According to a Nation’s Restaurant News study published in 2017, 49% of consumers say they would buy meal kits from their favorite restaurant if it were offered. Since then, meal kits have only grown in popularity, and now they are more of a necessity than a convenience.

How do you price a meal prep service?

While prices for big-box meal prep services have a wide range, it can sometimes be challenging to calculate the pricing for your meal prep services. Instead of looking outward, look inward at your current pricing models when adding this service to your restaurant. If your price-point is currently in the teens and twenties, look to making meal kits with a $10-$15 price point. Since meal kits are not adequately prepared and ready to eat, their price should be lower than completed meals.

Jessica Delgado is trying to keep her head up and looking forward, she told webinar guests on Texas Restaurant Association, “As long as you’re open-minded and ready to change in any way, and you still have your solid menu, and you adapt and overcome a bit to make it more economical for these tough times that’s going to help everyone.” Read her notes on pricing and what she and other restaurant chain owners are doing to weather the storm of the COVID-19 pandemic here.

How can you market your new meal prep service?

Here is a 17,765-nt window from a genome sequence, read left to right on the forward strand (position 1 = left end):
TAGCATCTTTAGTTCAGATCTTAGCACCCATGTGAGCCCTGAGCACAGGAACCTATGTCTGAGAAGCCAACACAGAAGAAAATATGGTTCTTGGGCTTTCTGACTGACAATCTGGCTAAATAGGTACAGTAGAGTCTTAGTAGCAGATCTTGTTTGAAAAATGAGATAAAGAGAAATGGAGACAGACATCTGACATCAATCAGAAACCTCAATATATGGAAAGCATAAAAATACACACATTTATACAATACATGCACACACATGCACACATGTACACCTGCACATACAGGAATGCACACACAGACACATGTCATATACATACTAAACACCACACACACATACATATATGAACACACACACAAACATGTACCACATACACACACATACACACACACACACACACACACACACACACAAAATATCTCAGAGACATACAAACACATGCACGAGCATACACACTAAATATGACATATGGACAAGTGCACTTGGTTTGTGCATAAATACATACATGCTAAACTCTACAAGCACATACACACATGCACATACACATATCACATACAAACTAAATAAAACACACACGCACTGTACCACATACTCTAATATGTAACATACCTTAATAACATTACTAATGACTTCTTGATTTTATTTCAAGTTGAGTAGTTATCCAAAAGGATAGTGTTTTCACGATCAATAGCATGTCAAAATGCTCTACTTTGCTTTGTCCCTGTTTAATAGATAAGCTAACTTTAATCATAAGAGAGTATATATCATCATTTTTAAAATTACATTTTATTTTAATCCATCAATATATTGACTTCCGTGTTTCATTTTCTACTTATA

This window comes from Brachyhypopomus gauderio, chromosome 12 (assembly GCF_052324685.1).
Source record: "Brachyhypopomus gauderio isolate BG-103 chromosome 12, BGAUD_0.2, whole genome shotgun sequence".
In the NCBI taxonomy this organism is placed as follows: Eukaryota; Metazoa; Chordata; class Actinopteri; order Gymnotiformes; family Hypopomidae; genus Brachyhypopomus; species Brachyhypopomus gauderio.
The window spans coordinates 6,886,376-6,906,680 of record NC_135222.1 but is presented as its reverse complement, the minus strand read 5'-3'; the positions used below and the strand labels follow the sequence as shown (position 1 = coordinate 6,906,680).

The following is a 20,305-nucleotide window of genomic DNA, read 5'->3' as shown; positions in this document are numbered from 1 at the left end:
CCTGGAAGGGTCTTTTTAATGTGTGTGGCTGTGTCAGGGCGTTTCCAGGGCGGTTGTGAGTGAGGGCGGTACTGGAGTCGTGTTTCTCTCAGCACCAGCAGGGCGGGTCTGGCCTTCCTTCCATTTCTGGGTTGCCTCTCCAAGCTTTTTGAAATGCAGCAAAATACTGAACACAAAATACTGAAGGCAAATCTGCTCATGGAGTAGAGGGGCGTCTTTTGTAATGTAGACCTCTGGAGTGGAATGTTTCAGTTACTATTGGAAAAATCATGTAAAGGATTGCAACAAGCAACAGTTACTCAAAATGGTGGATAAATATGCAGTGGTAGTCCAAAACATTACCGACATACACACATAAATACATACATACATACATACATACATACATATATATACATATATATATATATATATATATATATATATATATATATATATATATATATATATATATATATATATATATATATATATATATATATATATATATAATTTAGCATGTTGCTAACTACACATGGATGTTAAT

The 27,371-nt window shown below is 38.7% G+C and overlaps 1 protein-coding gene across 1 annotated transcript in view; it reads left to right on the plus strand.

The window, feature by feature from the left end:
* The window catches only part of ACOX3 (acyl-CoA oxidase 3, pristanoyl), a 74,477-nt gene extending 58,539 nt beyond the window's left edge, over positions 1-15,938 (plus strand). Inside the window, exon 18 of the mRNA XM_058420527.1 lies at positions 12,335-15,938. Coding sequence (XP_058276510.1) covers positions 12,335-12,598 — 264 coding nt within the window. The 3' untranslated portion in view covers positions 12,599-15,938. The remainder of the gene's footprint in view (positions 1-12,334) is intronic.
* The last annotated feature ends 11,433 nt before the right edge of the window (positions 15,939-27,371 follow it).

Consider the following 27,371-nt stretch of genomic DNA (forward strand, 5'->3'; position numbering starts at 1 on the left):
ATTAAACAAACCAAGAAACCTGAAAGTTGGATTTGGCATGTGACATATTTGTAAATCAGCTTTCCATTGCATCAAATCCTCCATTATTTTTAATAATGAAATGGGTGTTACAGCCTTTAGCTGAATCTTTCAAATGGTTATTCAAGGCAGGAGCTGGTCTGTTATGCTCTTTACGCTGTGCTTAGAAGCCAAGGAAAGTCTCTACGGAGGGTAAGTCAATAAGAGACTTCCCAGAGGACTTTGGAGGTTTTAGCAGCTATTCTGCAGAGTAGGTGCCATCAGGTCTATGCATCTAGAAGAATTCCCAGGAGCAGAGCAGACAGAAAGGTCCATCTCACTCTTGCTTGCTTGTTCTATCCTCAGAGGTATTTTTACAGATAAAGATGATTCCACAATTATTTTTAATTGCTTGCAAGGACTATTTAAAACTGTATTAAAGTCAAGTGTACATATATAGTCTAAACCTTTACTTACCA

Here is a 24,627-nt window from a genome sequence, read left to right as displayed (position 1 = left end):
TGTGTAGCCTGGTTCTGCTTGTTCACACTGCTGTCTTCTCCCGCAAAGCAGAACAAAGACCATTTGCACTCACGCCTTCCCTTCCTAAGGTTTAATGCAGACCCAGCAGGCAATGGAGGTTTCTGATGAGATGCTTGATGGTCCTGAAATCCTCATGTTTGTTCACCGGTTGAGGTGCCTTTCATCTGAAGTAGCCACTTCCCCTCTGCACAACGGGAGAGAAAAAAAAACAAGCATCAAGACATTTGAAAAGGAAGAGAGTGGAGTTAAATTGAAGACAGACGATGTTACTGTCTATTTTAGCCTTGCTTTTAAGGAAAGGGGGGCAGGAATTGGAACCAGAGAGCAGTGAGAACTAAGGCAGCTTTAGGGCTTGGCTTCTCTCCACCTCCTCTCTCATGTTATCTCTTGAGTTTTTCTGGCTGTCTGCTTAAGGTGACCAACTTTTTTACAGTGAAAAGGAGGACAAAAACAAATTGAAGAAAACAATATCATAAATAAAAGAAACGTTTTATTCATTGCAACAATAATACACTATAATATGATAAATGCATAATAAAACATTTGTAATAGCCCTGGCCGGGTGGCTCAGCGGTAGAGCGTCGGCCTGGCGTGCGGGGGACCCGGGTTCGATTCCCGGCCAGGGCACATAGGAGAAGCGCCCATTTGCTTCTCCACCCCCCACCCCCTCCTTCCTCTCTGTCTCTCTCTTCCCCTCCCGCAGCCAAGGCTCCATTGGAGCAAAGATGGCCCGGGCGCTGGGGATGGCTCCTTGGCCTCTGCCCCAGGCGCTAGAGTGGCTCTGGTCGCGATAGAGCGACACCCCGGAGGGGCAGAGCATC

Host a meal prep class online. Open up a meal kit your restaurant has prepared, go through the steps, and create a mini-cooking show restaurant guests can follow along with. Add the video to your website’s homepage, and have an order form for meal prep under your video anywhere you post it; YouTube, Facebook, Twitter, and Pinterest. Right now, people are in their homes, which have little to no knowledge of cooking other than pouring a bowl of cereal. Be the all-in-one resource they need by providing virtual cooking lessons in conjunction with your meal prep service.

Create a recipe sharing contest. As we’ve mentioned above, a recipe sharing contest engages customers and gets them excited about your restaurant’s food. Offer a platform for them to share their recipes made from your meal kits, and start a contest for best recipes.

Pair with retail items. Does your BBQ sauce or a special blend of spices get guests talking? Do you sell wine by the bottle? Start offering these items as add-ons to meal prep delivery. You can do this in MenuDrive by adding modifiers to your meal kits.

Create discount deals for bulk orders. Get large families and those who want to stock up in the current crisis on board with your meal prep kits by offering a discount when buying in bulk. For instance, instead of $15 per meal per person, offer them for $14 once you get to 10 meals, etc. When providing bulk orders, you can reduce the packaging depending on customer needs. Ask how many people are eating each meal to alter packaging and reduce the cost and waste of packaging each meal.